• Increasing Collaboration/Merging of Fields• Many writers have intersections with usability.• The better the product is designed from the beginning, the less documentation is required, and so easier job it is for the writer and also for the user – satisfaction all around!• This is becoming more common for consumer products especially, but is an industry-wide issue.• Professionally, the usability profession includes many technical communicators who migrate from writing. Many of the skills are transferrable and are a good complement to the skills of a usability professional.
  • Historical Connections and Ties• The connection with User-Centered Design (UCD) and the focus on the user is the most obvious connection. – Traditionally, technical communication tends to be involved towards the end of the development cycle when the user interface is somewhat stable. Often involved earlier, but the end of development cycle is where we are primarily – the ‘crunch time.’ – Depending on the type of usability methods performed, it could be a various times in the development cycle (in the start at the design phase, throughout the cycle for testing, etc.) – Quite often, you can obtain valuable user feedback from usability tests that you can incorporate into documentation – or take out information that is not used based on solid numerical feedback.
  • Increasing Collaboration/Merging of Fields• The last decade has seen a real movement towards the consolidation of ‘common communication functions.’• Technical communication, training, and usability/user experience are often together as one organization.• Although part of this consolidation is due to cost savings (less writers), some of the unknown or unintended benefits include that with this closer working relationship, we can often uncover more issues that directly affect users when resources are ‘pooled.’
  • Increasing Collaboration/Merging of Fields• Usability/Documentation teams often are tied together by a common interest in creating a usable interface – both better for the user and requires less documentation.• The merging of documentation/training/UX folks is happening more in more non-traditional companies that tend to be more collaborative and less traditionally ‘siloed.’• Many ‘Gen Y’ engineers/developers (roughly under 30) see usability as one of the components and think about usability in general. Try to position yourself so that you can grow in this type of environment. This is one of the future waves.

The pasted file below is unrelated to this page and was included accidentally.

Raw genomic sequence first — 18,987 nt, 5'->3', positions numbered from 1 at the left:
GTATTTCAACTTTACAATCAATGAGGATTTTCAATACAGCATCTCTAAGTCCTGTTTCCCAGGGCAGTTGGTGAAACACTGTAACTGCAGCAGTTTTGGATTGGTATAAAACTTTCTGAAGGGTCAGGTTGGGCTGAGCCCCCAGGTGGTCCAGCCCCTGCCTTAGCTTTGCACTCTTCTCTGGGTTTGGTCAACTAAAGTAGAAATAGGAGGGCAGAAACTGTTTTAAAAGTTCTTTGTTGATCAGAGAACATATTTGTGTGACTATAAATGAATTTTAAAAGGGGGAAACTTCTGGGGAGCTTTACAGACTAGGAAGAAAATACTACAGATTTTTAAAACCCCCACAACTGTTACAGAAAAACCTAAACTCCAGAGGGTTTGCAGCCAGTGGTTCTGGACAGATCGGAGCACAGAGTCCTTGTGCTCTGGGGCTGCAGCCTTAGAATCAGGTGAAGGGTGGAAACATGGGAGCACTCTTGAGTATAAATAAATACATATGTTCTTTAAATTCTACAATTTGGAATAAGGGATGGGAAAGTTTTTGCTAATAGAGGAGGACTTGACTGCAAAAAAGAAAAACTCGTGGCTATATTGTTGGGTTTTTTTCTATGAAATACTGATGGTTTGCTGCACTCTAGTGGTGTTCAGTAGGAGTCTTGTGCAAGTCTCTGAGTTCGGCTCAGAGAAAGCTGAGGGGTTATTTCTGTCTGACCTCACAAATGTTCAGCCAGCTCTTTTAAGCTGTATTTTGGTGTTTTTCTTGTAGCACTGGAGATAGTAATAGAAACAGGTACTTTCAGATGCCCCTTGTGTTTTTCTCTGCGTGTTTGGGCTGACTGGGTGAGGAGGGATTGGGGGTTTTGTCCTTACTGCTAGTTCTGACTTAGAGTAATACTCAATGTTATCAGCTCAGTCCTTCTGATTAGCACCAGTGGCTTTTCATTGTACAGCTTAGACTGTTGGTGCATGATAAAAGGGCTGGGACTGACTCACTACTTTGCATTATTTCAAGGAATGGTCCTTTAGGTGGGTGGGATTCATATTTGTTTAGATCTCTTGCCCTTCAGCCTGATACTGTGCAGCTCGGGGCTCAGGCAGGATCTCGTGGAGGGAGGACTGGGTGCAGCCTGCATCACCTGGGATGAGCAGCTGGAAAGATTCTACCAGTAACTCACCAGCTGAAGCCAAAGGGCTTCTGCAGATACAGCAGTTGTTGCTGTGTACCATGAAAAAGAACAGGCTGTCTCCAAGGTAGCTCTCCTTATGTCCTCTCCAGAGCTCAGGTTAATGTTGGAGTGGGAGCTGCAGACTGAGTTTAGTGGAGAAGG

• Increasing Collaboration/Merging of Fields• Technical communication can often use valuable information that usability teams often have, including: – Contact information to interview and talk with real users – Feedback that users have given previously about the product, their ‘pain points’ and often feedback about the documentation itself – Vast array of usability reports and reviews of the product that can focus what areas need more/less documentation• Often technical communication can help the usability team with understanding the technical angle of the software and discuss in detail where issues exist within the product.
  • Increasing Collaboration/Merging of Fields• Although the change and connections have been occurring for a long time…• The last few years especially has seen the constriction and partial collapse of the field of technical communication within the traditional hardware/software fields. – This was happening as a trend the last decade… (technology expectations, generational differences, cost, etc.) – The economic collapse of 2008 exacerbated this trend – Since then, the field has continued to constrict and change
  • Increasing Collaboration/Merging of Fields• Realistically, the field is not going to ‘come back’ in the way that is has after previous recessions, as this is a fundamental shift in the profession.
  • WARNING!• The idea and ability to land a decent technical writing job in a hardware/software company with a few years of experience producing volumes of chapters/books, knowing Frame and RoboHELP -- and be able to make about $85,000.00 is no realistic, and in fact I think it will be … DEAD SOON GONE